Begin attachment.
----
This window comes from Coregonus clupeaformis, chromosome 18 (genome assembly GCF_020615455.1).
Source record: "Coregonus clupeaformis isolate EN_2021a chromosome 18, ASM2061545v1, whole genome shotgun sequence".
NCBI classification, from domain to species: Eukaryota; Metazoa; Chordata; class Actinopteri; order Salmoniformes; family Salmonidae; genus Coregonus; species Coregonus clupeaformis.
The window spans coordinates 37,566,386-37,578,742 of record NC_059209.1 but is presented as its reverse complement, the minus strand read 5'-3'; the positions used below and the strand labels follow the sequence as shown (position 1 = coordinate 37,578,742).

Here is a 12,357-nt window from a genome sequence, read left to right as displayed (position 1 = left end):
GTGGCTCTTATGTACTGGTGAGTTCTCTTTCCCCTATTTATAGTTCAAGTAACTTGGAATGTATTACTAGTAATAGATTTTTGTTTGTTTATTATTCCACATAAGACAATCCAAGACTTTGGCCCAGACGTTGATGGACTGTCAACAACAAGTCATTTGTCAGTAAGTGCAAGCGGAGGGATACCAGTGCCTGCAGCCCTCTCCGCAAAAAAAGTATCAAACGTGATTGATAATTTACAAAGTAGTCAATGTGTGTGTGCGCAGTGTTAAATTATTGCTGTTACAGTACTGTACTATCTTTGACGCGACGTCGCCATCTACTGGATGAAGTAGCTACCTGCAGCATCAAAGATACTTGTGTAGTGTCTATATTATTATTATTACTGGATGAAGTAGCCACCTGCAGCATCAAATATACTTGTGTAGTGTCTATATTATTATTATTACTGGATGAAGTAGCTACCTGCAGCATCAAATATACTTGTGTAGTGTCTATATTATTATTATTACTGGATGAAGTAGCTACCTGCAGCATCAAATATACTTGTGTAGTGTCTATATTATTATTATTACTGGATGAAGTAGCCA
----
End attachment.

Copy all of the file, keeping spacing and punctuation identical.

This window comes from Coregonus clupeaformis, chromosome 18 (genome assembly GCF_020615455.1).
Source record: "Coregonus clupeaformis isolate EN_2021a chromosome 18, ASM2061545v1, whole genome shotgun sequence".
NCBI classification, from domain to species: Eukaryota; Metazoa; Chordata; class Actinopteri; order Salmoniformes; family Salmonidae; genus Coregonus; species Coregonus clupeaformis.
The window spans coordinates 37,566,386-37,578,742 of record NC_059209.1 but is presented as its reverse complement, the minus strand read 5'-3'; the positions used below and the strand labels follow the sequence as shown (position 1 = coordinate 37,578,742).

Here is a 12,357-nt window from a genome sequence, read left to right as displayed (position 1 = left end):
GTGGCTCTTATGTACTGGTGAGTTCTCTTTCCCCTATTTATAGTTCAAGTAACTTGGAATGTATTACTAGTAATAGATTTTTGTTTGTTTATTATTCCACATAAGACAATCCAAGACTTTGGCCCAGACGTTGATGGACTGTCAACAACAAGTCATTTGTCAGTAAGTGCAAGCGGAGGGATACCAGTGCCTGCAGCCCTCTCCGCAAAAAAAGTATCAAACGTGATTGATAATTTACAAAGTAGTCAATGTGTGTGTGCGCAGTGTTAAATTATTGCTGTTACAGTACTGTACTATCTTTGACGCGACGTCGCCATCTACTGGATGAAGTAGCTACCTGCAGCATCAAAGATACTTGTGTAGTGTCTATATTATTATTATTACTGGATGAAGTAGCCACCTGCAGCATCAAATATACTTGTGTAGTGTCTATATTATTATTATTACTGGATGAAGTAGCTACCTGCAGCATCAAATATACTTGTGTAGTGTCTATATTATTATTATTACTGGATGAAGTAGCTACCTGCAGCATCAAATATACTTGTGTAGTGTCTATATTATTATTATTACTGGATGAAGTAGCCA